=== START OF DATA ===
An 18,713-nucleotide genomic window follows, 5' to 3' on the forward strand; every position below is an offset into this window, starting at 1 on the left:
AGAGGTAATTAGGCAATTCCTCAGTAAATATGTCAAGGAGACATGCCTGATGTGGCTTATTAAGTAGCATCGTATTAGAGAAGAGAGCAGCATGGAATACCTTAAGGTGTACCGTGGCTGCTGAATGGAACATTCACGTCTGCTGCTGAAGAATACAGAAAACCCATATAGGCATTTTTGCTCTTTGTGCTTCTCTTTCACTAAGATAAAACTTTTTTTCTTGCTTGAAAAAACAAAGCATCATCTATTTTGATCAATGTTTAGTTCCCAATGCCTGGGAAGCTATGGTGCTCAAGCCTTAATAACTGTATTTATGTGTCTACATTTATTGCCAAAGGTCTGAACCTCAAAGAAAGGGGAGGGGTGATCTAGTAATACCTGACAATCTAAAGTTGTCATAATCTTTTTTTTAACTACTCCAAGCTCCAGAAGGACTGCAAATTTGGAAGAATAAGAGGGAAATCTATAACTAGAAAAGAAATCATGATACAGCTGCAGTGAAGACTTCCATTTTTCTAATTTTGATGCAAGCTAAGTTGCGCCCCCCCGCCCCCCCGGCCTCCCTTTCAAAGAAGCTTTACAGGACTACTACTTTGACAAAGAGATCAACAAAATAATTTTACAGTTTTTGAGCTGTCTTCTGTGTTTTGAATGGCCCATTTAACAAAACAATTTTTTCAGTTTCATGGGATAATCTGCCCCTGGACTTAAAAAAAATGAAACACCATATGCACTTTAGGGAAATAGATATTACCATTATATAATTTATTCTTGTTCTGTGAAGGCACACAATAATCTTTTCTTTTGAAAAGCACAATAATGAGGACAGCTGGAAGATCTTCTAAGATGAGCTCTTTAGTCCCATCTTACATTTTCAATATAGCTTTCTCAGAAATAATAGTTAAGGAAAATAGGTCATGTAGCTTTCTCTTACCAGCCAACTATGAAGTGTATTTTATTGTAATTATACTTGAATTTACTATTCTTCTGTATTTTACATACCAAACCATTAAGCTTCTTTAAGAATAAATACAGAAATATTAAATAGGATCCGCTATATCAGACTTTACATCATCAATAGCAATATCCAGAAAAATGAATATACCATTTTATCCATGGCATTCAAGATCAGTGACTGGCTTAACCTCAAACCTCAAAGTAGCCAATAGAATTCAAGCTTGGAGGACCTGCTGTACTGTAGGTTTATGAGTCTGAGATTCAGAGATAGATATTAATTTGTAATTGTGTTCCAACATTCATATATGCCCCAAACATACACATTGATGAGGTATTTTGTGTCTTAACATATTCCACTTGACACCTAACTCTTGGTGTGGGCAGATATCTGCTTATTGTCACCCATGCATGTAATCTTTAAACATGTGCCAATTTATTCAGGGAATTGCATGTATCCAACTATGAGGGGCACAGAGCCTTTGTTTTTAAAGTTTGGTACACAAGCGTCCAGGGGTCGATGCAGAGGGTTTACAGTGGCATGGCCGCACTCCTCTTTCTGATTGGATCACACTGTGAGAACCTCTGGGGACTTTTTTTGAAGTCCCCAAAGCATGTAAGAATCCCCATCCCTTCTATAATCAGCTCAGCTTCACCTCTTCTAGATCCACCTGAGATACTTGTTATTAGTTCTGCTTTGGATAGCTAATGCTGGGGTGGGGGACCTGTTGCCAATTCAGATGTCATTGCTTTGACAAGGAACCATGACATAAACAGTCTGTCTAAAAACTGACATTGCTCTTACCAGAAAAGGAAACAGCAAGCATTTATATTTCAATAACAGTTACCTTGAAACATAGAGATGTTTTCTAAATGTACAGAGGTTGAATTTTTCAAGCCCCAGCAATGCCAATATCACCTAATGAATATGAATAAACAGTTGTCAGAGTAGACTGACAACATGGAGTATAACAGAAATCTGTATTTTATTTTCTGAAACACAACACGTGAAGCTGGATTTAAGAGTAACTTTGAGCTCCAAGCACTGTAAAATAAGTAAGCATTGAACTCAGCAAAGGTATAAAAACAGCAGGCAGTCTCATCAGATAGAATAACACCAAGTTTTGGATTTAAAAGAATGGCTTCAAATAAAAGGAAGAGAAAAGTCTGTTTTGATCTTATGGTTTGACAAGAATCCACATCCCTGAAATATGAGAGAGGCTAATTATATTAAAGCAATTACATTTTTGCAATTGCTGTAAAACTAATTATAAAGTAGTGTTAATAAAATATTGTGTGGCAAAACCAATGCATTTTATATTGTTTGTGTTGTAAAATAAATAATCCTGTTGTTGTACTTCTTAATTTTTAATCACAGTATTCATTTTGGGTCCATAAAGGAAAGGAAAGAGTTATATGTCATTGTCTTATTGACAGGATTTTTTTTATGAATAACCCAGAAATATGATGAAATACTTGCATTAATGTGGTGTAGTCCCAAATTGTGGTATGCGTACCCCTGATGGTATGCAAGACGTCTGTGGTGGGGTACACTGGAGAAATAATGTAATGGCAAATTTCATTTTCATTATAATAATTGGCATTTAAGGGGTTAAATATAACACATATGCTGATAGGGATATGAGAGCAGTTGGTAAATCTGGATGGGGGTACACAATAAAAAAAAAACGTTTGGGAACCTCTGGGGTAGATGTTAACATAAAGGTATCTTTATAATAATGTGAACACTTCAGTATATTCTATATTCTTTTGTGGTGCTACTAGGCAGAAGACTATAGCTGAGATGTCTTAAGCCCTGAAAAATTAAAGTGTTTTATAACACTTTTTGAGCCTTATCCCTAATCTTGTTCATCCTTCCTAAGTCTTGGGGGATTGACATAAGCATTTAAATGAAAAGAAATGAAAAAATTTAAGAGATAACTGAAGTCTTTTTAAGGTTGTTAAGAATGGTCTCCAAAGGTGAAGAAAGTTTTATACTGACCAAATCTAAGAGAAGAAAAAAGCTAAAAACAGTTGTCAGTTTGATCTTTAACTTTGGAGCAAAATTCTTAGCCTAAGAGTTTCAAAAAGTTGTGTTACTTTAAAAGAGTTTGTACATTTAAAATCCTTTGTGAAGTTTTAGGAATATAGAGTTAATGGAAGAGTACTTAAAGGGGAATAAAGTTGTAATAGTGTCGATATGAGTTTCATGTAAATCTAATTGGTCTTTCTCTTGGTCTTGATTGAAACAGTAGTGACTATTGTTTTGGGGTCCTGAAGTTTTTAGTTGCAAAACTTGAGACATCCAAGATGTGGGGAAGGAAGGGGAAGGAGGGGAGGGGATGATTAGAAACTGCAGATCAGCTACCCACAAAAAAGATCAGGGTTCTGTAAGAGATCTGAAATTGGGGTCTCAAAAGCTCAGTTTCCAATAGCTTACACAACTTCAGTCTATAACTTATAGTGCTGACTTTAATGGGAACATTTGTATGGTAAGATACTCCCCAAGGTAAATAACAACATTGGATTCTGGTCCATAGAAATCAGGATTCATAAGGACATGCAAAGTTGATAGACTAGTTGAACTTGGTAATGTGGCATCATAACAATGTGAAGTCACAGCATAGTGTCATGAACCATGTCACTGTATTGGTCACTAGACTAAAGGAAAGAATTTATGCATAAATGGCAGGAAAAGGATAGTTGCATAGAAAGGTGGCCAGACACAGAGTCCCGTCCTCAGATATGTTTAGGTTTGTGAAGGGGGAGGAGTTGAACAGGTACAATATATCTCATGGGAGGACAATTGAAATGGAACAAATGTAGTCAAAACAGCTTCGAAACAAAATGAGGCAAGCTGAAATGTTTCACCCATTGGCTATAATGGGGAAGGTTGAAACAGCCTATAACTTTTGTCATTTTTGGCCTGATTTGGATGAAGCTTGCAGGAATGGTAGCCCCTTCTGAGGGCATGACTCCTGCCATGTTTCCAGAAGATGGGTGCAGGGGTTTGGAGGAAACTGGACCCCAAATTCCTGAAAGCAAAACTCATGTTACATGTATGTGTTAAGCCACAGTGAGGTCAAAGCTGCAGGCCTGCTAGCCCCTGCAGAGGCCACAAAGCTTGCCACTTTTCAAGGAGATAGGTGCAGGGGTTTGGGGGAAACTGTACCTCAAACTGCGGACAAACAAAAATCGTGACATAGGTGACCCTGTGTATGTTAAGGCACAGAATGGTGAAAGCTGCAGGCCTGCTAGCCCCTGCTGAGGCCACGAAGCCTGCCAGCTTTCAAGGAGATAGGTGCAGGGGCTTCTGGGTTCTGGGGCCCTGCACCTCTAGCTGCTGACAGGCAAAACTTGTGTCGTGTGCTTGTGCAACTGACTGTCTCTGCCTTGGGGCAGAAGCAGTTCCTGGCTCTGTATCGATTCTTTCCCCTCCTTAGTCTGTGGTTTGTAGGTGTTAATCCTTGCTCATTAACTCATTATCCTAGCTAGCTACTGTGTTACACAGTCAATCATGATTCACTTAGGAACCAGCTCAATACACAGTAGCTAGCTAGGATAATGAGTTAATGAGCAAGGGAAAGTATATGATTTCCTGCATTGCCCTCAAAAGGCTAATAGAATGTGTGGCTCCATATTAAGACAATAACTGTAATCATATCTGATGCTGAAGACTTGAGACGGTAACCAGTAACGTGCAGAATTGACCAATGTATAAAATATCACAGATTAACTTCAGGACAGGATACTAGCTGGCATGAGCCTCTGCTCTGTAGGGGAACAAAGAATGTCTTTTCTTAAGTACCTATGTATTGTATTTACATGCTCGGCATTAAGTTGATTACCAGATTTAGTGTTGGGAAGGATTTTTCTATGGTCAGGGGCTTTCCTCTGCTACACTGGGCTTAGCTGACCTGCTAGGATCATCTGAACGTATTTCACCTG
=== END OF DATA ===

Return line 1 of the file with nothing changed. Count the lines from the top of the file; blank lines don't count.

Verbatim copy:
An 18,713-nucleotide genomic window follows, 5' to 3' on the forward strand; every position below is an offset into this window, starting at 1 on the left: